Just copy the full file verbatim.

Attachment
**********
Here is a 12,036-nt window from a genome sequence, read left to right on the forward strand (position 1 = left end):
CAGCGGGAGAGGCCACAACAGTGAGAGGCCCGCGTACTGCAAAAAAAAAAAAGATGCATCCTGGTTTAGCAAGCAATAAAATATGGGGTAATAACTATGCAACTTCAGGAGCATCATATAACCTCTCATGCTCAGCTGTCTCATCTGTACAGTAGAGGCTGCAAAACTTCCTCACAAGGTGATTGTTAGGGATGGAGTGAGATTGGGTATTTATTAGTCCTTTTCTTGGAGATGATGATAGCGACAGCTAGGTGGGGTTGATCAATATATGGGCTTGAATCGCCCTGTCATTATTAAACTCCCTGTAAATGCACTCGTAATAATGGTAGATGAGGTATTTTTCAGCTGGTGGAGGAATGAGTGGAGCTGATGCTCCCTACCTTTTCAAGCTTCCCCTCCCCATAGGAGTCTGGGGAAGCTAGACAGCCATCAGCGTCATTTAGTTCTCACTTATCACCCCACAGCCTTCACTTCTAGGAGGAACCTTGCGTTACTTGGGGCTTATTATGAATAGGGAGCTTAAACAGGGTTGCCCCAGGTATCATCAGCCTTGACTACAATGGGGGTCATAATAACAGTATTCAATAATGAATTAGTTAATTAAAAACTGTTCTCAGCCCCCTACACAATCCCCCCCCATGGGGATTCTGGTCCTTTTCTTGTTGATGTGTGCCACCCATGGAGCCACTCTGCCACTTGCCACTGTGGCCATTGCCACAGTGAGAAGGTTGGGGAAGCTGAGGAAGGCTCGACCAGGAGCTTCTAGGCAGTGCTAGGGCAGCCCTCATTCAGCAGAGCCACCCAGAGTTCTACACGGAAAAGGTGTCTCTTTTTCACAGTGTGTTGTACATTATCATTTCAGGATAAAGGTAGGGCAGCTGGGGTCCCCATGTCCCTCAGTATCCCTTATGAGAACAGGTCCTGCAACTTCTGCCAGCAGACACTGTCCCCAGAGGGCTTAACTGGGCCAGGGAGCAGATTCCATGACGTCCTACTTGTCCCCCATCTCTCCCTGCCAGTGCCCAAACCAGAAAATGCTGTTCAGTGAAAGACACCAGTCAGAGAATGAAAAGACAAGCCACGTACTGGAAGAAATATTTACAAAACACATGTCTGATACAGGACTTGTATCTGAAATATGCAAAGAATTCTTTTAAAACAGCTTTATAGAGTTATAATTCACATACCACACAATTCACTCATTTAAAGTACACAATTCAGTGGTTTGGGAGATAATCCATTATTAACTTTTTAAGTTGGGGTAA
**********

Here is a 12,036-nt window from a genome sequence, read left to right on the forward strand (position 1 = left end):
CAGCGGGAGAGGCCACAACAGTGAGAGGCCCGCGTACTGCAAAAAAAAAAAAGATGCATCCTGGTTTAGCAAGCAATAAAATATGGGGTAATAACTATGCAACTTCAGGAGCATCATATAACCTCTCATGCTCAGCTGTCTCATCTGTACAGTAGAGGCTGCAAAACTTCCTCACAAGGTGATTGTTAGGGATGGAGTGAGATTGGGTATTTATTAGTCCTTTTCTTGGAGATGATGATAGCGACAGCTAGGTGGGGTTGATCAATATATGGGCTTGAATCGCCCTGTCATTATTAAACTCCCTGTAAATGCACTCGTAATAATGGTAGATGAGGTATTTTTCAGCTGGTGGAGGAATGAGTGGAGCTGATGCTCCCTACCTTTTCAAGCTTCCCCTCCCCATAGGAGTCTGGGGAAGCTAGACAGCCATCAGCGTCATTTAGTTCTCACTTATCACCCCACAGCCTTCACTTCTAGGAGGAACCTTGCGTTACTTGGGGCTTATTATGAATAGGGAGCTTAAACAGGGTTGCCCCAGGTATCATCAGCCTTGACTACAATGGGGGTCATAATAACAGTATTCAATAATGAATTAGTTAATTAAAAACTGTTCTCAGCCCCCTACACAATCCCCCCCCATGGGGATTCTGGTCCTTTTCTTGTTGATGTGTGCCACCCATGGAGCCACTCTGCCACTTGCCACTGTGGCCATTGCCACAGTGAGAAGGTTGGGGAAGCTGAGGAAGGCTCGACCAGGAGCTTCTAGGCAGTGCTAGGGCAGCCCTCATTCAGCAGAGCCACCCAGAGTTCTACACGGAAAAGGTGTCTCTTTTTCACAGTGTGTTGTACATTATCATTTCAGGATAAAGGTAGGGCAGCTGGGGTCCCCATGTCCCTCAGTATCCCTTATGAGAACAGGTCCTGCAACTTCTGCCAGCAGACACTGTCCCCAGAGGGCTTAACTGGGCCAGGGAGCAGATTCCATGACGTCCTACTTGTCCCCCATCTCTCCCTGCCAGTGCCCAAACCAGAAAATGCTGTTCAGTGAAAGACACCAGTCAGAGAATGAAAAGACAAGCCACGTACTGGAAGAAATATTTACAAAACACATGTCTGATACAGGACTTGTATCTGAAATATGCAAAGAATTCTTTTAAAACAGCTTTATAGAGTTATAATTCACATACCACACAATTCACTCATTTAAAGTACACAATTCAGTGGTTTGGGAGATAATCCATTATTAACTTTTTAAGTTGGGGTAA